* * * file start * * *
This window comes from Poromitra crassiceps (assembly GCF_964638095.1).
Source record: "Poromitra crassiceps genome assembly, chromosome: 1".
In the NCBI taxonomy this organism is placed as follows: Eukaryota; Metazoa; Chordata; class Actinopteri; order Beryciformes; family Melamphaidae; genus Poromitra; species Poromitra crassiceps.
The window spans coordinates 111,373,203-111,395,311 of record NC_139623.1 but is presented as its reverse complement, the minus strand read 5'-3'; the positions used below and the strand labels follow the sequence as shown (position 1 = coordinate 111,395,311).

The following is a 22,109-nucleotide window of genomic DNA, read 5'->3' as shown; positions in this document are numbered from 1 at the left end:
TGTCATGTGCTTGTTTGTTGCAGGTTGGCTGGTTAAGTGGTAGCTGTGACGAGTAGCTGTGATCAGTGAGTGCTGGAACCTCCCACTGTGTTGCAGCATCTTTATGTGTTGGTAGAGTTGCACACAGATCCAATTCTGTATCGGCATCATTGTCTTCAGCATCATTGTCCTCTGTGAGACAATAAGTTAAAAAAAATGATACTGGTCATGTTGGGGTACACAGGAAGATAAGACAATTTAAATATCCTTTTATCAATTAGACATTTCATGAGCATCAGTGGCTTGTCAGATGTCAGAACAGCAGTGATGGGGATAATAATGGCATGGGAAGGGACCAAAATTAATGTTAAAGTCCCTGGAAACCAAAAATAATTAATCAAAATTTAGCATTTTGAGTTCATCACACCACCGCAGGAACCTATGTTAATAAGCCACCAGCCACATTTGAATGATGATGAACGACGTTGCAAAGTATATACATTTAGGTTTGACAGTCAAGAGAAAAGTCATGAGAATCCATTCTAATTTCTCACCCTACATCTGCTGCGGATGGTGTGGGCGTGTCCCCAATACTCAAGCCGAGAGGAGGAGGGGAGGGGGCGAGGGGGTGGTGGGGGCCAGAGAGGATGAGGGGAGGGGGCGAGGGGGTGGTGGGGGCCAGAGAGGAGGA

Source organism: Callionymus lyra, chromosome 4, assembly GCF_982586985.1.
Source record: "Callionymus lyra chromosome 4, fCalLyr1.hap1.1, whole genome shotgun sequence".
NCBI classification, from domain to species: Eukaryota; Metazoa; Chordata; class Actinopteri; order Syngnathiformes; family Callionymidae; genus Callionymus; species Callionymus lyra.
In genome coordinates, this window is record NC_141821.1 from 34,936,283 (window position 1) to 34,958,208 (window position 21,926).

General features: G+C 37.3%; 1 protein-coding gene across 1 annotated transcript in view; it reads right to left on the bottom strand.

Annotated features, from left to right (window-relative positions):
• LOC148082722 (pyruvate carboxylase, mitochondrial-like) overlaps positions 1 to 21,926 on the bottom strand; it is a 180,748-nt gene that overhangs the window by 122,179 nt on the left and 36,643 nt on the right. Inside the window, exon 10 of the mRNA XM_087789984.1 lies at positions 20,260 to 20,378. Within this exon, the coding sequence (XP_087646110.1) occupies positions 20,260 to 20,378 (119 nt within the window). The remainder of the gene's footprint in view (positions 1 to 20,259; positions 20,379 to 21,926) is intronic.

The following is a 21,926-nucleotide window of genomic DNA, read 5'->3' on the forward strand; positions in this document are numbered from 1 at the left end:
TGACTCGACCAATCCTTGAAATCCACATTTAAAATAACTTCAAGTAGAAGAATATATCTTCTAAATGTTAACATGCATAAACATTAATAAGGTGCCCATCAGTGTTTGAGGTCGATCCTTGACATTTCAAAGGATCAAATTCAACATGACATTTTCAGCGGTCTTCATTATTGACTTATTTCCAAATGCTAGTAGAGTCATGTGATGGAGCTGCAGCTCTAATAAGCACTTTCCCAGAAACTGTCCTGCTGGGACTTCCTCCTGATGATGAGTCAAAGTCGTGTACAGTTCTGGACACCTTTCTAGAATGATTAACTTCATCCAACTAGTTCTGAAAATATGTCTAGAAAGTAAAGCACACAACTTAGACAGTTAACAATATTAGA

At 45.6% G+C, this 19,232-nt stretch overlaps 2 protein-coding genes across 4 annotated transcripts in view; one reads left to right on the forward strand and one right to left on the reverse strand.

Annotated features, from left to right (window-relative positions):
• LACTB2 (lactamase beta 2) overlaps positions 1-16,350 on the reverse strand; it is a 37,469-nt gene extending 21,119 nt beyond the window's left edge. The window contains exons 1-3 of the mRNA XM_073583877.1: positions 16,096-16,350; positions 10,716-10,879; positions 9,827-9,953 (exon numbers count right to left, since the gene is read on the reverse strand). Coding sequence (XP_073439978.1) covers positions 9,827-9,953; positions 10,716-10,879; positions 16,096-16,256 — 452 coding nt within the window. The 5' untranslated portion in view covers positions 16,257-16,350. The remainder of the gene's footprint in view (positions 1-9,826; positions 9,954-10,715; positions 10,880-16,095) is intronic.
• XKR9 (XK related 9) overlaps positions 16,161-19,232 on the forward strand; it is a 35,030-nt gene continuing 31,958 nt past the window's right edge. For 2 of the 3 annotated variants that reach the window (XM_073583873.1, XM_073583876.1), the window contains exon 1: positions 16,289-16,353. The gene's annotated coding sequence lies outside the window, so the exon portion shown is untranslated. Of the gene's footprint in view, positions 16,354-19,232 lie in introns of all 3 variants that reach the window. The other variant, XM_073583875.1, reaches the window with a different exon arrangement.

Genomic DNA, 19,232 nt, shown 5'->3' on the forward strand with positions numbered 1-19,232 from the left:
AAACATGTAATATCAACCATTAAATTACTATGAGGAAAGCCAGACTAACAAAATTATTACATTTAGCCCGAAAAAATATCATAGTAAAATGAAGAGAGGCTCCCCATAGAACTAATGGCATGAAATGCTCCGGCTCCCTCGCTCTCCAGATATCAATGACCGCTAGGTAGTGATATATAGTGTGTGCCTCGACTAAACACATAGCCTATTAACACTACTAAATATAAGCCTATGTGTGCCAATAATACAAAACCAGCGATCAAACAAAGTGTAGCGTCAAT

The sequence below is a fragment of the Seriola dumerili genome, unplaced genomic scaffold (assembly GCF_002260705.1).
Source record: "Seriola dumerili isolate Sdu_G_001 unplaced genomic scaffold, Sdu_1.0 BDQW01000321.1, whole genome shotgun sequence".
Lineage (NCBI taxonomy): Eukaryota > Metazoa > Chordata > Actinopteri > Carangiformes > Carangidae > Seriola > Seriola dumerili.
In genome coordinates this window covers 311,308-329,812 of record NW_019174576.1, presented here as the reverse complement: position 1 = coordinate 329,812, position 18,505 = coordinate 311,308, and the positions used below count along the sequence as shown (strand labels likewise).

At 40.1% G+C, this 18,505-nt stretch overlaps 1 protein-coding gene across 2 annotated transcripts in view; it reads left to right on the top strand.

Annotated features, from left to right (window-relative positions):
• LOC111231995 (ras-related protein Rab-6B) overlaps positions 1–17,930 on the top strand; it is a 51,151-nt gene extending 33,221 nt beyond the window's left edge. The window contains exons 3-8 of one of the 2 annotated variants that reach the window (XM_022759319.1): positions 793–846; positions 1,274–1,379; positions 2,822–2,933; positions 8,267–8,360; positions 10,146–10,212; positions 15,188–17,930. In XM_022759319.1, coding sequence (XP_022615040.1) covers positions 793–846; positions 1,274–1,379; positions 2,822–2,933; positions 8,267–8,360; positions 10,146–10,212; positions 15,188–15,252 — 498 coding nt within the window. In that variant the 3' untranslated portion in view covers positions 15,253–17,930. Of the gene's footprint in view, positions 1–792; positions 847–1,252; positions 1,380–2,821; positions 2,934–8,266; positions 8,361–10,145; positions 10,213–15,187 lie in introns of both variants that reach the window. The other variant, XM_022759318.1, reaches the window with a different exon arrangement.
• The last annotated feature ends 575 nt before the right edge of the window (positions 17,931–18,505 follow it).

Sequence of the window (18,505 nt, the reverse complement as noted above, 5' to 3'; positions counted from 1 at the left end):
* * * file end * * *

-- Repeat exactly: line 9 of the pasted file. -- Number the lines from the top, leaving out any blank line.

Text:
NCBI classification, from domain to species: Eukaryota; Metazoa; Chordata; class Actinopteri; order Syngnathiformes; family Callionymidae; genus Callionymus; species Callionymus lyra.